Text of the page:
On the opening night of her current solo exhibition at Women & Their Work, Rachel Wolfson Smith stood before a teeming crowd to talk about a question that rings in her mind: what is the role of nature in the future?
Deeply introspective and observant, Smith probes potential answers to this question by studying the past and mining the present. The works in “The Future is Behind Us,” a showcase of drawings, cyanotypes, and small sculptures, glean from Smith’s research about the Victorian era and her immersion in sci-fi films and television. From these sources, Smith observes how the landscape, and the flora and fauna embedded in it, inform emotional attitudes and social mores in fictional and historical settings alike.
“The main thing that I’ve noticed through all of this research is that there’s this overlay of nature, humans and technology,” says Smith, standing at the entrance of the gallery. “It’s almost like a three-part Venn diagram, and I’m really interested in what’s going on in the middle.”
This framework may provide a narrative scaffolding to the exhibition, but Smith’s receptivity for psychological breadth and complex emotionality, and her ability to include these elusive qualities in her work, make the individual works shine. Using time as a muse and a material, Smith’s creations appear as though they contain the nascent workings of the subconscious, weaving together intractable moments where ancestral, architectural, and arboreal elements converge.
Smith’s drawings particularly reflect this immersive quality. Additive and subtractive strokes — evidence of years of labor and reflection — allow for dimensional compositions to emerge. Yet in this exhibition, she attempts to replicate this visual depth using cyanotype, a media that permanently captures more immediate and intuitive creative decisions.
In the studio, Smith would tear apart and reflexively assemble compositions of plants and bouquets, lay them out in the sun, and slowly remove certain elements to deepen and lighten certain parts of the exposure.
“There was a lot of vulnerability to it because they all had the possibility of completely bombing,” she explains. “I’ve done a lot of large-scale laborious work. I think if you’re only working on things for long periods of time you can’t see your ideas happen nearly as quickly.”
While the cyanotypes still required intensive labor and attention, these works, which evolved more rapidly as they responded to light, provided stimulus to the flow of her ideas, quickening what she calls “the process of processing.” The resulting works, which appear as though they capture scenes from the deep underwater, evoke primordial, embryonic, and dreamlike qualities.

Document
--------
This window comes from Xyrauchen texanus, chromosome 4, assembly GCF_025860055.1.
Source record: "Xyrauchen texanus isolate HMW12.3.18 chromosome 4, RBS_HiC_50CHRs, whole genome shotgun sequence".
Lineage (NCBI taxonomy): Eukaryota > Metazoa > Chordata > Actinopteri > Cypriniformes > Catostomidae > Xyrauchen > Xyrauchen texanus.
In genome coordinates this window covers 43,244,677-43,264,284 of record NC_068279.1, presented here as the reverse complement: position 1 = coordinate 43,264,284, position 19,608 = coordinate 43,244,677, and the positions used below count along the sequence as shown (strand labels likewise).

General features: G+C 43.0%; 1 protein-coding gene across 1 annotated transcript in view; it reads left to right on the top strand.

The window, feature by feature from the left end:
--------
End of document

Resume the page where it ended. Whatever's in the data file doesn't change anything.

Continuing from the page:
Evidence of Smith’s attempts to preserve fleeting, generative thoughts appear in her other works. In her drawings, Smith interlaces in scraps of text, written in quick, curvaceous scrawl, into sprawling illustrations of wilderness. Often the words are drawn over or partially erased, rendering them mostly illegible.
Smith said she listens to audiobooks while she works in the studio, and often “there will be something that really moves me that I want to keep, so I’ve gotten into the habit of writing it wherever I am on the drawing.”
However, these precious snippets, contained on drawings that can exist in a state of progress for years, often succumb to new layers of graphite, forgotten allusions, or lost references. “The irony of it is that I want to keep it so bad, but inevitably, I lose it,” Smith reflects.
Storage of valuable, but practically unusable, intellectual material bore the most experimental element of the show, and the most extreme departure from Smith’s other two-dimensional works. Noticing that her family had kept every Apple product box they had ever purchased, she began to imagine these how these objects would be repurposed by future generations. In the gallery, Smith hung the lids of the packages — the trademark images of Airpods, iPads, and Macbooks hung in a linear succession on the back wall — and displayed their receptacles, each filled with delicately sculpted plant forms, underneath. Brimming with small leaves, buds, and knot-like roses, the boxes, whose bramble only becomes more intensely tangled and overflowing, function as personal-sized, artificial gardens that have become sanitized of their wildness.
Smith delved briefly into the reasons for this surprising shift. She considered questions like “What happens if nature gets to be hermetically sealed?” and explored thoughts about the emotional purpose nature might serve a future human being, craving the primal clarity elucidated in the presence of a force so vast and untamed. While her experimentation and inquiry deserves recognition, the resulting works do not remotely compare to the arresting, sublime two-dimensional pieces. Though the least mysterious and visually captivating, the sculptures require the most explanation, whereas the others confound while providing compelling clarity and insight.
At its heart, “The Future is Behind Us,” is about care. Framing nature as a timeless, boundless source of respite, wonder, and beguiling beauty, Smith examines how it provides a mirror for humanity to evaluate itself. Seeking information from the internal and external, Smith draws vigorously, unspooling the edges of emotional need. Her works capture the innermost ideas, fears, and longings felt by a person, while conveying a sense of deliverance or passage through these profuse periods of living.
They contain the essence of one of Smith’s most favorite instructive sayings: “the only way out is through.”
“The Future is Behind Us” continues through Sept. 29 at Women & Their Work.